One aspect of high school baseball that often gets overlooked, not only in the state of Wisconsin, but nationwide, does not have to deal with participation numbers, filling coaching vacancies, dealing with potential parental problems, or trying to improve our facilities. It is the furthest thing from the mind of coaches and players alike, but without them the games would not be played.
This is something coaches quite frankly do not want to talk about. This subject is umpires. The time has come however to take this off the back burner. The problem will not go away. It will only get worse. The reality is we have a shortage of individuals that are willing to umpire. Many of you will argue we have a severe shortage of quality umpires, but I will address that later.
I am a WIAA certified official in four sports: football, volleyball, basketball, and baseball. I officiate on a regular basis during the basketball season and baseball during the summer primarily varsity legion and amateur wood bat leagues. I also coordinate umpires for a wood bat league in northeast Wisconsin so I am one of the few that get to sit on both sides of the isle. I am a member of three different officials associations so I may be a little biased toward the side of officiating more so than coaching.
I have seen firsthand what these shortage issues are causing. Some athletic directors are forced to switch schedules to umpires work more doubleheaders on weeknights. There have been instances at sub-varsity games where one umpire shows up, yet the pressure of an AD to get the game in on spring day in Wisconsin will lead to that game being played with one official (strongly ill-advised by the WIAA).
The average age of officials are on the rise. During the 2016 spring season, of the 26 games I coached, there were only 4 umpires total that were under the age of 50. Where are the new faces? As coaches we would like to see new blood from time to time. Before we can even begin to discuss improving the quality of officiating, we need to discuss ways on how to deepen the pool of officials willing to work. It is the simple concept of supply and demand. Especially during the summer months, there are more leagues, more tournaments, and more leisure activities than ever before. The strain on finding umpires in the summer is far worse than it is in the spring.
As coaches what can we do to help this problem? Many of you will say that is what your athletic director gets paid to do thus it will be their problem. Some athletic directors rely on the local associations or conference commissioners to schedule the officials, so it is easy to pass the buck onto those groups or individuals. At the end of the day it is going to take a group effort but as coaches we have the easiest access to new bodies.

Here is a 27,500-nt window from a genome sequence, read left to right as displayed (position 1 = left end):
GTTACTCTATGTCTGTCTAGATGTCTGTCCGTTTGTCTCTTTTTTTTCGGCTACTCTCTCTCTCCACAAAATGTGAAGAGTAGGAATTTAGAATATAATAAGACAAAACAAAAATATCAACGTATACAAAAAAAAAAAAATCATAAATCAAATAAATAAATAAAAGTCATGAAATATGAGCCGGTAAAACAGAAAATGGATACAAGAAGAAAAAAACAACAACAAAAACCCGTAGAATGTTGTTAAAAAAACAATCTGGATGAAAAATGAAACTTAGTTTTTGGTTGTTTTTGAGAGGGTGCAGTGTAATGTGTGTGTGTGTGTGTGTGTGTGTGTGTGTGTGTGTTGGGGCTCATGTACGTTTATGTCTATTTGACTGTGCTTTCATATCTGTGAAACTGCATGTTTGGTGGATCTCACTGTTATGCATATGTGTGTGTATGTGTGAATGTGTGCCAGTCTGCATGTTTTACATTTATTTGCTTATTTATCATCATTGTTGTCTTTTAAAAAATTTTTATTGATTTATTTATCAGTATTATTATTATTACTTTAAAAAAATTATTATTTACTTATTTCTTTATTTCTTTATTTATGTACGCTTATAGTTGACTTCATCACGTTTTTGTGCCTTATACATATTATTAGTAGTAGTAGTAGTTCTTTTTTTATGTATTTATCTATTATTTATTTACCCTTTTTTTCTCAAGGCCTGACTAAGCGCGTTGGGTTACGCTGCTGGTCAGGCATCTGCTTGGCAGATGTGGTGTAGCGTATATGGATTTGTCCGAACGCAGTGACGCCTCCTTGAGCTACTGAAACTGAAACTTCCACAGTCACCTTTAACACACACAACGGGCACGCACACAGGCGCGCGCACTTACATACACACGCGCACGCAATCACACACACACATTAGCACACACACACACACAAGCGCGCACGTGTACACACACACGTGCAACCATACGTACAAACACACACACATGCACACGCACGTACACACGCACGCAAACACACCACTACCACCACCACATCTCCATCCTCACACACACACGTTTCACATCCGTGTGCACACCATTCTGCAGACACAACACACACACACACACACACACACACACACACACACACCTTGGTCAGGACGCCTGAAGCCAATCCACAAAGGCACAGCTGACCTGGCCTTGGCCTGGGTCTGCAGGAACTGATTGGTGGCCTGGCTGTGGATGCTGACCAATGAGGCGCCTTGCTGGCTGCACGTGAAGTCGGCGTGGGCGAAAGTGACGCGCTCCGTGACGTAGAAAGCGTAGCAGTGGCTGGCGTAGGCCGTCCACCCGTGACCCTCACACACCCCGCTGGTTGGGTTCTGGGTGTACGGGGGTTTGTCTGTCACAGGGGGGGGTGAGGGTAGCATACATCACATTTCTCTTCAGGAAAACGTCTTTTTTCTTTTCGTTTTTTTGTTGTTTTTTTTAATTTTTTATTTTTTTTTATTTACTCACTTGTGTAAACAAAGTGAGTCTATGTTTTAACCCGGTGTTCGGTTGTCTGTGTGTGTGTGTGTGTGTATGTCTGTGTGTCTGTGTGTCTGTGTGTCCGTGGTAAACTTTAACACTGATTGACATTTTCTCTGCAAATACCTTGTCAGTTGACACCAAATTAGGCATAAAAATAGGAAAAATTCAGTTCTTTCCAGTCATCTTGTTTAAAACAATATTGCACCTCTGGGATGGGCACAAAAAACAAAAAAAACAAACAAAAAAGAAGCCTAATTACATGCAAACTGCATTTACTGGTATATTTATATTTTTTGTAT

We know as coaches that what we say and do can leave lasting effects on our players. If your players in your program are not going to go on to play at the next level or go into coaching, get them into giving back to the game and officiate. In today’s world, some kids may be a bit apprehensive to buy into the concept of “giving back.” Take this angle instead. Ask them if they would be interested in working a part time job out of high school or while they attend college where they can make an average of $20-$25 an hour while watching a sport they use to play?
There are many local officials associations out there that will get them off the ground and will get them working. Some will be turned off by some of the verbal abuse that comes with the avocation, but some will learn valuable lessons on improving their communication skills and working under stressful conditions and they will not even realize that until after the fact.
As coaches, connect with your local little leagues and get your current players connected. Once they strap on the gear and get behind the plate to call balls and strikes, they will realize quickly it is a lot harder than it looks. In turn it will make them appreciate high school umpires and the job they are tasked to accomplish that is much faster paced. Model behavior toward game officials by more than just saying to your kids, “You play the game, I’ll deal with the umpires.” I promise that those umpires that work your games did not wake up that morning and ponder all day at their regular job on how they were going to piss you off during the game that afternoon.
When I started coaching at the age of 19 right out of high school, I knew all the rules, knew all the calls, and would believe that I could argue with umpires like a major league manager. Fortunately, I have learned some things in the last 15 years that I am able to pass on to my players. There will always be blown calls just as there will always be errors, swinging strikeouts, and two-out walks. Let’s just make sure there will always be officials so the games can be played.
Written by Crivitz athletic director and baseball coach Jeff Dorschner, who has coached baseball for eight years at the school.